I am a list maker. I keep lists with me, in my car, in my kitchen and in my purse of things to do, things to purchase, things to remember. I keep lists for other people -- remind Jon to call the insurance agent, remind Ashley about her appointment, etc. I get this trait from my father who refers to his list as "his brain". His list includes "to do" things as well as things to order, things to cook and things to look up.
Sometimes, when I am in the grocery store and find a list in my cart, leftover from the previous shopper, I chuckle. I also pity the list maker who lost their list!
List makers are a group all their own. I am sure that making lists says something about the author. But what?
Our introduction to making lists is done at an early age. The most famous list maker known uses his list to separate the wheat from the chaff or as is more commonly known, the naughty from the nice. Good children were placed on the list, naughty children had their names crossed off. From this, we learned the power of list making. The promise of having your name on a list for which you would be rewarded. It was something that children could visualize and a tool for behavior modification.
As we got older, lists addressed more pressing matters -- pay the bills, pick up milk, get the car inspected. Things that have to be done, but are easily forgotten or avoided.
And still, lists are still used for behavior modification.
But don't despair, lists can be used for fun. People make wish lists of things they want. Gift registries abound for weddings and births from places like Tiffany's to Target, anyone can set up a wish list. "Bucket Lists" are made by people who want to accomplish things before they die - climb a mountain, go sky diving, figure out the secret to Piero's tirimisu.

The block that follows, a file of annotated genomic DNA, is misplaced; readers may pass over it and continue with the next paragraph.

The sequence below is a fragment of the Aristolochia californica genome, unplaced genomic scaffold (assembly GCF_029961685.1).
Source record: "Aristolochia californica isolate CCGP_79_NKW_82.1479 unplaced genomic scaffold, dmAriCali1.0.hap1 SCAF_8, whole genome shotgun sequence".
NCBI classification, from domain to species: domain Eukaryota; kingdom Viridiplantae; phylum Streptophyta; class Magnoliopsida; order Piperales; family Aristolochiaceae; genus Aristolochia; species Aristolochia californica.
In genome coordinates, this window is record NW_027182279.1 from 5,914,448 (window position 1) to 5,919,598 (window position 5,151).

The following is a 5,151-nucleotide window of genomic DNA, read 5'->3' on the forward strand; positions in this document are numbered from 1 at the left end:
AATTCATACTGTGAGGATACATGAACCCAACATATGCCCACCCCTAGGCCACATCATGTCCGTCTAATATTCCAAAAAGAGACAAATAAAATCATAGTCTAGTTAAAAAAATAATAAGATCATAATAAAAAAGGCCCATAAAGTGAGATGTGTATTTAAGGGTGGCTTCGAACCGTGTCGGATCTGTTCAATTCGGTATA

Lists read like a menu for the author. On one page, they can create a document that puts their immediate needs into perspective. Lists transform mundane tasks into a written account of our lives, a catalogue of our chores, the contents of a window of our day.
Lists are a tally of a moment in our lives. They bring focus and order into a chaotic time. Lists help us to achieve our goals. Like a shot of vitamin B, lists are non invasive memory enhancers.
Lists are freedom. They can be short or long, they can be written in pencil or ink. Lists can be colorful or dreary. They can be crumbled up when done or burned, depending on the content. Lists can be made vertical, like a waterfall or horizontal, reading like a highway. And best of all, no one but the author needs to even know it exists!
Allie found this fabulous book for me for my birthday. It combines list making and imagination! It is a book where every page is a blank list! I get to fill in the blanks with lists of various things--- from places to visit, to habits to break, animals to adopt and the like. Each list represents a dream, a hope and a imaginative experience.
Be it the dreaded To-Do List, the Honey-Do List to the Bucket List, it doesn't matter. All lists have one thing in common. Each list gives the author the chance to cross off the accomplished task! Satisfaction from taking out the trash, paying the electric bill or running a 5K all comes down to whether or not we can check it off our list. A single line or check mark can bring satisfaction, knowing that each slash corresponds to an accomplished mission. Crossing it off removes that burden from our lives, grants us freedom from that chore and a sense of fulfillment. What an easy way to feel a sense of well being!